Gardening Advice for Summer

Fine Gardening – Issue 201
propping shed door open
Photo: courtesy of Tom Porter

Winning tip: Keep those doors open

My work-shed doors are spring loaded to help keep them closed. The problem was keeping them open when I was moving a mower or tiller in and out. I buried a 24-inch length of 1½-inch-diameter PVC pipe next to each side of the ramp. Now all I do is drop a 1-inch-square stake into one of the pipes and the door remains open. When I’m done, I pull the stake and the door shuts.

—Tom Porter, Belchertown, Massachusetts

From damaged lantern to hanging planter

I volunteer at my local Habitat for Humanity ReStore, which sends any metal that can’t be sold to a recycling center. One day as I was going in the back door, I spotted an elaborate copper lantern sitting on top of the recycling container. One of the store employees told me that it had come in with many other things and been accepted with them as a lot. The damaged lantern had obviously fallen from where it had hung. I pulled it out and bought it. After straightening the bent areas, I bought a chain and a mandevilla plant. With the aid of a Velcro hanger—so no damage is done to the tree—it now hangs from a limb on a cherry tree.

—Paul Brothe, Newburgh, New York

Potted plants, rise up!

You know those risers that are made of tough plastic that parents buy for their kids’ dorm beds to give a little extra height for storage underneath? They also make great risers in large cachepots for dummy planting. I have plants that live in very nice plastic liner pots because their cachepots are simply too heavy and I would never be able to move them. For example, I use an antique crock for an indoor potted palm. But I like to give the palm a shower once in a while during the winter, and having the liner raised makes lifting it out of the crock much easier.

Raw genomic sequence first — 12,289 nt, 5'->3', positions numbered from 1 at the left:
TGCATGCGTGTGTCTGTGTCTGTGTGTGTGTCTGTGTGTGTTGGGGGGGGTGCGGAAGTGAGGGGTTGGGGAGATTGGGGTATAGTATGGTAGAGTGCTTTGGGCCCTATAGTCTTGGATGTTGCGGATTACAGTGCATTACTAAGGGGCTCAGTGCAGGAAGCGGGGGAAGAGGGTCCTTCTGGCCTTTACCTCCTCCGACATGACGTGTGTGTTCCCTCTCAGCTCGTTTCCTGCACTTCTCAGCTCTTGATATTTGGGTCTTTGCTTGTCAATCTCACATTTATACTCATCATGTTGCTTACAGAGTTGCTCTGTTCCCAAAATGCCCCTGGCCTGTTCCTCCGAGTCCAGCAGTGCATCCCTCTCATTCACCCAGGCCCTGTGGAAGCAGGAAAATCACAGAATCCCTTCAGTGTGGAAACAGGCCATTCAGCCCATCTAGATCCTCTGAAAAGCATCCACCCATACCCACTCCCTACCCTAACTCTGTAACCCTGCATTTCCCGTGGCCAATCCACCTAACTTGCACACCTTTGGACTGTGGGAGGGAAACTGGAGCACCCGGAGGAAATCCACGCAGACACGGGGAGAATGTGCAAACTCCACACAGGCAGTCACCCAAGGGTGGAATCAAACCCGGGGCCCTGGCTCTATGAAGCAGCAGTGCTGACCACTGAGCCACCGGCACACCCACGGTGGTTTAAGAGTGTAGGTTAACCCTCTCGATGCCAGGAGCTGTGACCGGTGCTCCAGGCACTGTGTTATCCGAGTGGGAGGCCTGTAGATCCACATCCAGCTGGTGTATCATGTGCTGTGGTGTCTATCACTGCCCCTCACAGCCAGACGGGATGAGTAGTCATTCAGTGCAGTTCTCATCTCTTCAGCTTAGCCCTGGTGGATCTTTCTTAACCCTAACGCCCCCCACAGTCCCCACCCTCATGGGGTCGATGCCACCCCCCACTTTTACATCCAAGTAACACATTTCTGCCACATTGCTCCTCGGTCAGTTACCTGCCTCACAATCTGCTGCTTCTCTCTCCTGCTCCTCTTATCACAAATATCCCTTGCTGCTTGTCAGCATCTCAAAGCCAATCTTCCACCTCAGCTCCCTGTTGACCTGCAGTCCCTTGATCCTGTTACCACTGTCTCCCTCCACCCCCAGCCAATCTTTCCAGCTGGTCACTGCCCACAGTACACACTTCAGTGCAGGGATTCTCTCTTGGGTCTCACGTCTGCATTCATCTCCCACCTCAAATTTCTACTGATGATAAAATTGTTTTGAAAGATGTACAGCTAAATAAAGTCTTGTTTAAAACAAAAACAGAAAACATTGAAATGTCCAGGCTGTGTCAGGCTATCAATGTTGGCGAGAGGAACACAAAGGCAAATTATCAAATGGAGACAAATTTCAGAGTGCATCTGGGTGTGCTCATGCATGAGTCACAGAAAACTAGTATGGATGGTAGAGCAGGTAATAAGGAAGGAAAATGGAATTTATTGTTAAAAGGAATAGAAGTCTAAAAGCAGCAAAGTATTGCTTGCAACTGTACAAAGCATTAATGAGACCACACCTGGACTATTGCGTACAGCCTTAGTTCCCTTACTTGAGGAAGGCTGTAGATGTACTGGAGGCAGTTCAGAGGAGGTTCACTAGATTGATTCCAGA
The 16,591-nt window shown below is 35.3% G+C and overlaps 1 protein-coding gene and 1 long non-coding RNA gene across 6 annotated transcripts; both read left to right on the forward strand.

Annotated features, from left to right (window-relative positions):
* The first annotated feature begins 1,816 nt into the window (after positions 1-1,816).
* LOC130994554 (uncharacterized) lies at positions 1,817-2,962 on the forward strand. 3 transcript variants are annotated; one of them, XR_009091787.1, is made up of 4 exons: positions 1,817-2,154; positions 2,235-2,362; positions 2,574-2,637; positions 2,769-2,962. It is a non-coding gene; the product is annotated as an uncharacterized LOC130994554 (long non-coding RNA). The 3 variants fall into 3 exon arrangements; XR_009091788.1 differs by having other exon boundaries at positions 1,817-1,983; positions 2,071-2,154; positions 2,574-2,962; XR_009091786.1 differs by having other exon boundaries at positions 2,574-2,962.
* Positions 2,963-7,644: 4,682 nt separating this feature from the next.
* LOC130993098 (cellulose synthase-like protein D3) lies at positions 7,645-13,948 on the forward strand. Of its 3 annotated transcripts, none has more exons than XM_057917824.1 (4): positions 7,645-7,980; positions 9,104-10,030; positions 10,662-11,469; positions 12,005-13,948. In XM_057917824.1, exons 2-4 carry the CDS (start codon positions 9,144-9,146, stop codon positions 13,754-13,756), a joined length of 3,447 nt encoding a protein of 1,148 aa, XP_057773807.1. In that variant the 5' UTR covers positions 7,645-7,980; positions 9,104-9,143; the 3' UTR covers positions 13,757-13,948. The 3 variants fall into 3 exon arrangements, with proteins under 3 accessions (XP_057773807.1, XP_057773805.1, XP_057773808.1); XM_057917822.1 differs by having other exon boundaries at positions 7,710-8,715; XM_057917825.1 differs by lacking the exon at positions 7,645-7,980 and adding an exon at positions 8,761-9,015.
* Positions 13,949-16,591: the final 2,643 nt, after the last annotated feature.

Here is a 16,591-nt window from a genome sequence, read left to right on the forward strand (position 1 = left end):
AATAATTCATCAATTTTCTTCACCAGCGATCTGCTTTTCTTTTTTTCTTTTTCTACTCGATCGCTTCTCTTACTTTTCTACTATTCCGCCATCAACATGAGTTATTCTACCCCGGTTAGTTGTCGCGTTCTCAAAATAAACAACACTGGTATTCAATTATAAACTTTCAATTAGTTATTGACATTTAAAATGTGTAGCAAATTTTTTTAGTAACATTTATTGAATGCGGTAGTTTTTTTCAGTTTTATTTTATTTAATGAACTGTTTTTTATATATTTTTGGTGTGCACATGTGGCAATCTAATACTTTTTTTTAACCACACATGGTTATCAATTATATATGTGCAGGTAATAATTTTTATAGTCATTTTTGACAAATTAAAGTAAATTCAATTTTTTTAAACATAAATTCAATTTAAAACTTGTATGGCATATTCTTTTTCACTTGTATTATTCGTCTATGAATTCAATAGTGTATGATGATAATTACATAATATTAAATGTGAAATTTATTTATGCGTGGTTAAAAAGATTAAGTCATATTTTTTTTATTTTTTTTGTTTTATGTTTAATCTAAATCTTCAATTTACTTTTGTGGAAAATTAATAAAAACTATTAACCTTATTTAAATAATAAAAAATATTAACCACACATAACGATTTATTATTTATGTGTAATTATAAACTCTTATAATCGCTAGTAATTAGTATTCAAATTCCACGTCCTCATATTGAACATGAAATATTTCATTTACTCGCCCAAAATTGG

—Carla Z. Mudry, Malvern, Pennsylvania

Enjoy now, move later

Orange 1-inch flagging tape has become a useful tool when I relocate herbaceous perennials in the fall. I have a variety and abundance of daylilies. When they bloom in spring and summer, I see that some would look better in other places in my garden due to color, size, fragrance, and charm. But because they are blooming, I don’t want to disturb them. I tag them with the tape, noting with a permanent marker where they would look better in my garden. I enjoy their beautiful summer blooms undisturbed and then safely move them in the fall. This way I don’t have to rely on my memory to get it right.

—Pam Morgan, Monroe, North Carolina

watering can next to container of flowers
Photo: courtesy of Kate Coker

Efficient container watering

I am from Maine, where water was abundant, but now I live in Georgia, where recent droughts have reinforced the need for water-saving practices. Now when I water my many containers, hanging or fixed, I place them on top of a 5-gallon bucket. I give the plants a good drink, and any excess water drains into the bucket. It’s amazing how much of this precious resource can be collected this way and reused on another needy plant. Every drop counts!

—Kate Coker, McDonough, Georgia

From Fine Gardening #201

Photos: courtesy of the contributors

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